‘For what? So you could hand me over to the cops?’ He laughed. ‘You think I’m gonna admit anything to them?’

Walking towards him, I said, ‘No. It was so I can kill you in good conscience.’

Mal had heard tales about me. Some people believe I have over a hundred ways of killing a man with my bare hands. It’s a bit of an exaggeration, but like I told Mal, I only need one way at a time.

I clasped one hand on his jaw, the other at the back of his skull, and I wrenched his head a full one-eighty.

That’ll do it every time.

Copyright reserved by Matt Hilton 2008

Thursday, 6 November 2008

MMA and the writer

There is a long tradition of warrior poets and in my own fanciful moments I like to think of myself as one. Some of the great samurai warriors and those knights gathered about the round table were as much about writing as they were about fighting. Throughout my life, my spare time has been spent equally between writing and learning various martial arts. Over the years I've been a boxer, a Shotokan karateka, a Kyokushinkai karateka, a Ju-Jitsuka and a Kempo student, and have attained 4th Dan in Ju-Jitsu and Kempo. About 12 years ago I was one of the first generation to embrace the new style of martial art that has since swept the world and is now the fastest growing combat sport bar none. When I fought in Knockdown Budo as it was known then, it was bare knuckle and little art, but the sport of MMA (mixed martial arts) is now all about skill and olympic level athletes. I am not violent, I was just at that stage in my life when I needed to challenge myself even more. Anyway, as I've likely mentioned before, this training in violent ways tends to open your mind and makes you a deeper thinker and I believe it has helped my writing no end. My books contain quite a lot of hand-to-hand combat, and I'd like to think that the experiences I've picked up over the years lend them a lot of realism.
Besides training, I have also been a teacher for many years and have turned out a few blackbelts in their own right. One of my most recent blackblets is called Stuart Hall and he has taken over the running of my classes after my workload became too much. Stuart has gone on to prove himself as a very good martial artist and has built the classes up to a very succesful venture. Stuart organises MMA cage fights, the next being on Saturday 15th November 2008 at the Hilltop Hotel, Hilltop heights, Carlisle. Anyone from Cumbria (or anywhere else for that matter) would do far worse than look up Stuart's classes. Who knows, I might even pop up there time-to-time because I still like to keep my hand in (usually somebody's face!) and re-instate my fantasy of the old warrior-poet who can still do the business as well as write a blog or three.

Wednesday, 5 November 2008

Another Cumbrian cop who writes

I've just been fortunate to touch base with another ex-cop from Cumbria who writes under the name of Paul Anthony. Paul is a writer and publisher and has a whole raft of thrillers and crime novels under his belt. Anyone with an interest should take a look at Paul's website at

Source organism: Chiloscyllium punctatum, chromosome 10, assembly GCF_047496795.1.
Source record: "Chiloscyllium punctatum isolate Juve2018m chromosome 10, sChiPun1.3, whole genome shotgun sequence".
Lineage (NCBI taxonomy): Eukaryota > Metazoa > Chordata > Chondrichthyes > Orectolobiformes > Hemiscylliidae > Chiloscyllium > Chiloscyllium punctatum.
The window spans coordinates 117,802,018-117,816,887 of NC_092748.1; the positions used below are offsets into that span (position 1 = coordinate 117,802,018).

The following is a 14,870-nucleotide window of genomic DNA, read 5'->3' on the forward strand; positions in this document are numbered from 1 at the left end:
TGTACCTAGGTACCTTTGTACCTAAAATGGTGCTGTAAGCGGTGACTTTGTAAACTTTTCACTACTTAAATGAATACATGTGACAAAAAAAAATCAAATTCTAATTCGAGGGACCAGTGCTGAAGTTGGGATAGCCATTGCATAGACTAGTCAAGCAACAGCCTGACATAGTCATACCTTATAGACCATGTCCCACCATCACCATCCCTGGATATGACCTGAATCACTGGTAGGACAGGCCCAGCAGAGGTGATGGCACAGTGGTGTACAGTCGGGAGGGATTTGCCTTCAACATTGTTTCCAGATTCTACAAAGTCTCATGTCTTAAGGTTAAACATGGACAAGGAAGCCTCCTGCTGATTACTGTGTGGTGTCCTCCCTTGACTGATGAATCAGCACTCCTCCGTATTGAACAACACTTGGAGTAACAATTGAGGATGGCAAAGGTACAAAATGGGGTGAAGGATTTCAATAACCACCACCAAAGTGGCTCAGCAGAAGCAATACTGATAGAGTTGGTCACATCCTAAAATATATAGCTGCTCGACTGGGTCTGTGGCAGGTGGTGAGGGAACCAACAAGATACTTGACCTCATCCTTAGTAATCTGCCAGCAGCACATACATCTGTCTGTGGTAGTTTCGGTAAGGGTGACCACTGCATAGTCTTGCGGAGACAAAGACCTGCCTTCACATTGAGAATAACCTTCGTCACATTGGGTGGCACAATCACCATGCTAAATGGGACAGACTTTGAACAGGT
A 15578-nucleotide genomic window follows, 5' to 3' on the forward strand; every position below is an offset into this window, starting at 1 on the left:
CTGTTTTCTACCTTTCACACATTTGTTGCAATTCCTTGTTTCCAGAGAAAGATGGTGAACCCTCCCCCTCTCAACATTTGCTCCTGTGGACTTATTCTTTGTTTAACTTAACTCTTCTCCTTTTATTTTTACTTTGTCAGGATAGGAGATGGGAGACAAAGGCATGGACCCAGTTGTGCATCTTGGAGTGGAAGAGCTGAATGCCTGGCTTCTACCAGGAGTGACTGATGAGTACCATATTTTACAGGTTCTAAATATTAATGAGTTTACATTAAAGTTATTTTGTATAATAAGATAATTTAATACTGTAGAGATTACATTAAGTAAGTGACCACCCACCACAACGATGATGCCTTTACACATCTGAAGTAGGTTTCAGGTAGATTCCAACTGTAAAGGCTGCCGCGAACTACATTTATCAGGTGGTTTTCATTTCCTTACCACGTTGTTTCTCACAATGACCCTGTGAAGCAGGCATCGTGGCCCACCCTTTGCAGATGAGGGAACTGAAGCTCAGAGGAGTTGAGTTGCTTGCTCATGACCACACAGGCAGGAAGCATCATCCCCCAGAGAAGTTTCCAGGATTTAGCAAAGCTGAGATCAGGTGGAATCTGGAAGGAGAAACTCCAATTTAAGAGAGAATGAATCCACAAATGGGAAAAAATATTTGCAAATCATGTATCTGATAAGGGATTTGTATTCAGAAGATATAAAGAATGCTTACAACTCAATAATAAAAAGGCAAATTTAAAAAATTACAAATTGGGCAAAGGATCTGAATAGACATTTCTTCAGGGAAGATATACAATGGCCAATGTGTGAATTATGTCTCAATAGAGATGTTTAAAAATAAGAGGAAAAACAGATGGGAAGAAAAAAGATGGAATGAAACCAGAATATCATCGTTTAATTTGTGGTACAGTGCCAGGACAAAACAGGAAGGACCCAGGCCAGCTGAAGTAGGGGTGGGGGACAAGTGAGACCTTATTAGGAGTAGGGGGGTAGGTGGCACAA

Ruminations on Bonfires

It's bonfire night and it's got me thinking. There's something about UK culture where we make villains into heroes. Likely there are people out there who have forgotten that Guy Fawkes was in fact a terorrist who intended blowing up parliament, or that Robin Hood (if in fact he was real) was a robber and thug, and that the Kray twins were mobsters. There's obviously something in us that resonates with those who will stand up against what they see as injustice - rightly or wrongly - and we come to admire them or make them into something that they weren't in life.
I write about a guy who is periodically called a vigilante, a hitman, and other less-savoury words by those he goes up against. None of those traits should be admirable, but in this modern day, Joe Hunter is my hero. Strange you'd think, coming from an ex-cop, but there you are. It's probably because people like Fawkes, Hood, the Krays, and Joe Hunter lead such exciting lives that they make better stories than a totally law-abiding stay-at-home kind of guy.
Or maybe I'm totally off the mark.
I'm no psychologist.
I just like a damn good book with an exciting hero. And, as Joe will tell you, it's all down to perspective. To the bad guys he's the villain, but to the good people he is a saviour.

Monday, 3 November 2008

Crimefest 2009

I will be attending Crimefest 2009, which is taking place from 14-17th may 2009 at the Bristol Marriott Royal Hotel, Bristol, UK.
Crimefest is a crime writing festival with panels, interviews, Gala dinner, reading groups, crime writing workshops and award presentations. There are also opportunities for aspiring writers to pitch their work to agents from three prestigious agencies where writers get a ten-minute slot to speak with an agent and to get them interested in their work. Writers attending the workshop can also have their work assessed and enter their work for the CWA Debut Dagger Award. the list of attending authors reads like a who's who of the genre, with guest authors Simon Brett, Hakan Nesser and Meg Gardiner (toastmistress) headlining.
I'm anticipating a great festival and look forward to meeting new friends and old. It happens only a week or so prior to publication of my first novel, and I'm looking forward to hearing people's questions.